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Episode 71: Oh, Tentacle Bob!

January 10th, 2014 | Robin

We ring in 2014 with an Ask Ken and Robin from Ross Ireland, who wants to switch to a more serious horror tone after years of loosey-goosey play.

Then we zoom back in time to the dying embers of 2013, for a segment of Ken and/or Robin Talk To Someone Else featuring James Wallis of The Extraordinary Adventures of Baron Munchausen and Once Upon a Time fame.

We conclude our episode of all-eponymous segments with another dive into Ken’s Bookshelf, this time examining his haul from our recent trip to London.

Once again we thank our anchor sponsor, Slabtown Games, who very soon will be launching a Kickstarter for Storyscape, a tablet-based tabletop roleplaying game Robin is currently designing for them.

5 Responses to “Episode 71: Oh, Tentacle Bob!”

  1. Jonathan says:

    I’ve a question for Ken and Robin (though mostly inspired by the Ken’s Bookshelf segments). How do you find the quality and worthwhile esoteric used books at various second hand book shops? I find myself quite overwhelmed by shelves and shelves of titles and authors I don’t recognize, and even at used prices I can’t afford to do too much stabbing in the dark. Any insight would be appreciated.

  2. John Willson says:

    Dear Mr. Hite:

    My 2014 summer holiday itinerary includes a 7-day sojourn in Chicago, which I shall dedicate entirely to perusing, exploring and taking tea and afternoon naps in the Kenneth Hite Memorial Library (and, given the pace of its expansion, I will consider making this an annual pilgrimage). I would be most appreciative if you would kindly forward the collection’s opening hours, and advise as to how I may make a reservation at the attached B&B.

    Kind regards,
    Etc.

  3. Jeromy French says:

    Life got the better of me and I got so behind on Bibliographies that it was embarrassing, but would like to try to get back to doing some, just not all. This was a good episode to do though.

    Bibliography

    Beynon, Mark – London’s Curse: Murder, Black Magic, and Tutankhamun in the 1920s West End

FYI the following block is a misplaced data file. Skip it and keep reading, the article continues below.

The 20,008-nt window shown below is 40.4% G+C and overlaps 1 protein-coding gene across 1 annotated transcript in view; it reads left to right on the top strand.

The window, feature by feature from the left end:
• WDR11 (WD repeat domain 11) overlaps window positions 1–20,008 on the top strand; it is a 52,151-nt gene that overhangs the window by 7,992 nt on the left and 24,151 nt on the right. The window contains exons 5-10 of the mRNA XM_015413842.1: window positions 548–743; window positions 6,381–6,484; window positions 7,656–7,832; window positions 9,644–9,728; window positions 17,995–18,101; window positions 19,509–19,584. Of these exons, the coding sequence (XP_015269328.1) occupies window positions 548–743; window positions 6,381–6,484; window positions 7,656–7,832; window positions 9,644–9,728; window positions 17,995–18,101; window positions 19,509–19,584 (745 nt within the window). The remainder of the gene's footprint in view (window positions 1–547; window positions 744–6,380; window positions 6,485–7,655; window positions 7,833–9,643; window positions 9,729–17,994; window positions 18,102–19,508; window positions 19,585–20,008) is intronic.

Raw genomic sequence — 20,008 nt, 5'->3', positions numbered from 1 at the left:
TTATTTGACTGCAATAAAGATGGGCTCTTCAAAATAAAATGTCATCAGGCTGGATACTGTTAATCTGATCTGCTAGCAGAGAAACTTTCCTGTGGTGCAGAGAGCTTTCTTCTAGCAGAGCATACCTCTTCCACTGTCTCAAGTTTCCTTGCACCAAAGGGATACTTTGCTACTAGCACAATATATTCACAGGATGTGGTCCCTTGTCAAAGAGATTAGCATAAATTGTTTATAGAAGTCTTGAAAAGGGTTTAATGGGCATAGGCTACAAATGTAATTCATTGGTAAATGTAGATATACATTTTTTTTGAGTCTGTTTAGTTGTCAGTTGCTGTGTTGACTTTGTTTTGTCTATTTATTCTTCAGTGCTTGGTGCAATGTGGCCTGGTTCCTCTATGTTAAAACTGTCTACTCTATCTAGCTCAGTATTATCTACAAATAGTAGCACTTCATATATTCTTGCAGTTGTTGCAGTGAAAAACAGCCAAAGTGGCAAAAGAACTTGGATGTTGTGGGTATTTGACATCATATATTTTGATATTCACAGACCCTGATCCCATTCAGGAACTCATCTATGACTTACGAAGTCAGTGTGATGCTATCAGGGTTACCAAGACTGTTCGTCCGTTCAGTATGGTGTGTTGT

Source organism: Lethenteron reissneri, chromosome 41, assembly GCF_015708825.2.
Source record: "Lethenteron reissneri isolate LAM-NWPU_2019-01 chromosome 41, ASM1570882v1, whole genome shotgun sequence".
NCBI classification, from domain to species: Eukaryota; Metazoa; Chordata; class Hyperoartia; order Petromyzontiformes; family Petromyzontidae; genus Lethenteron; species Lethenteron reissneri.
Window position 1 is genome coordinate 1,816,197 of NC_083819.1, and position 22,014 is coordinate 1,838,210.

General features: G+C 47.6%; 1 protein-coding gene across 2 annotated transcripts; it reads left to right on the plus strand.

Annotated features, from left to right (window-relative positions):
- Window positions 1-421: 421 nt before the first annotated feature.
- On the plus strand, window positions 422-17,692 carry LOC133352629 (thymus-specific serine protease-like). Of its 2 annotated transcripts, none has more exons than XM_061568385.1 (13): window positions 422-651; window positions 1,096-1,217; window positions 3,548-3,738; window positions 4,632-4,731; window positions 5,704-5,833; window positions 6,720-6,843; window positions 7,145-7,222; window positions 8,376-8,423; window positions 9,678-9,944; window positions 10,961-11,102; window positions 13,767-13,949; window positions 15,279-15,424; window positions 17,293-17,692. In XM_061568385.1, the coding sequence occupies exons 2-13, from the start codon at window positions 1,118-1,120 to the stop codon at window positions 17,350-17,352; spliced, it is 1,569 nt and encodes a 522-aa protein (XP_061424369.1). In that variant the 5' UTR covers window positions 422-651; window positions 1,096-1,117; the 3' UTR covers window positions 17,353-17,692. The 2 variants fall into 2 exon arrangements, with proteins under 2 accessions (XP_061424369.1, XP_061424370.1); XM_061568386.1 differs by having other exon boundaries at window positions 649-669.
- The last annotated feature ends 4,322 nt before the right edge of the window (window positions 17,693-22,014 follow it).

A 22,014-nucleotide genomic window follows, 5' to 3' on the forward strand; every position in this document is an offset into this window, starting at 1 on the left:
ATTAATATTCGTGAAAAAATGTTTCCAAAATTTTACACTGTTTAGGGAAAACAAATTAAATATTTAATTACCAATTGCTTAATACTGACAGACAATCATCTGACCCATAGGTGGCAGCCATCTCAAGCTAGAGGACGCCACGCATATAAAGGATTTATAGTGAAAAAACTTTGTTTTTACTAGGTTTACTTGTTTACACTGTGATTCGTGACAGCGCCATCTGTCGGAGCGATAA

Ackroyd, Peter – Hawksmoor
    Bodlore-Penlaez, Mikael – Atlas of Stateless Nations of Europe
    Buttar, Prit – Battleground Prussia: The Assault on Germany’s Eastern Front.
    Collon, Dominque – The Queen of the Night
    Cooke, Elizabeth – The Damnation of John Donellan: A Mysterious Case of Death and Scandal in Georgian England
    Fradon, Ramona – The Gnostic Faustus: The Secret Teachings Behind the Classic Text
    Lowe, Keith – Savage Continent: Europe in the Aftermath of World War II.
    Hall, Manly P. – Secret Teachings of All Ages.
    Hall, Manly P. – The Secret Destiny of America.
    Hayes, Martin and R.H. Stewart – Aleister Crowly: Wandering the Waste
    Hooper, Steven – Pacific Encounters: Art & Divinity in Polynesia
    Mishev, Georgi – Thracian Magic: Past and Present
    Molin, Kristian – Unknown Crusader Castles
    Parthasarathi, Prasannan – Why Europe Grew Rich and Asia Did Not: Global Economic Divergence, 1600 – 1850
    Sahagun, Louis – Masters of the Mysteries: The Life of Manly Palmer Hall
    Sinclair, Iain – American Smoke: Journeys to the End of the Light
    Sinclair, Iain – White Chappel, Scarlet Tracings
    Thompson, Douglas – Shadowland: How the Mafia Bet Britain in a Global Gamble
    Waldron, David and Christopher Reeve (not Superman) – Shock! The Black Dog of Bungay

  4. Aaron says:

    The Japanese art was likely an exhibition by Utamaro.

  5. Random reactions:

    Snakes and Ladders–The game was originally intended to be an allegorical religious teaching tool. Older boards have sins or bad acts at the mouth of each snake and virtuous actions at the foot of each ladder. The lack of player control just means that they’re rather Calvinist in outlook. 😎

    German accents–1. You haven’t heard a bad German accent until you’ve heard a Texan with a broad accent and limited language skills speaking in a South German dialect (ish). I don’t think it’s possible to convey this in eye dialect.

    2. German television channels do quite a good job of dubbing. Among other things, they work very hard to match the rhythm of the German script to the mouth movements of the American (and other, I assume) actors. While the result is, I’m sure, much more congenial to a German viewer, it must be said that watching Hoss Cartwright speaking in German (which I did when I first lived in Germany) engenders a certain cognitive dissonance.

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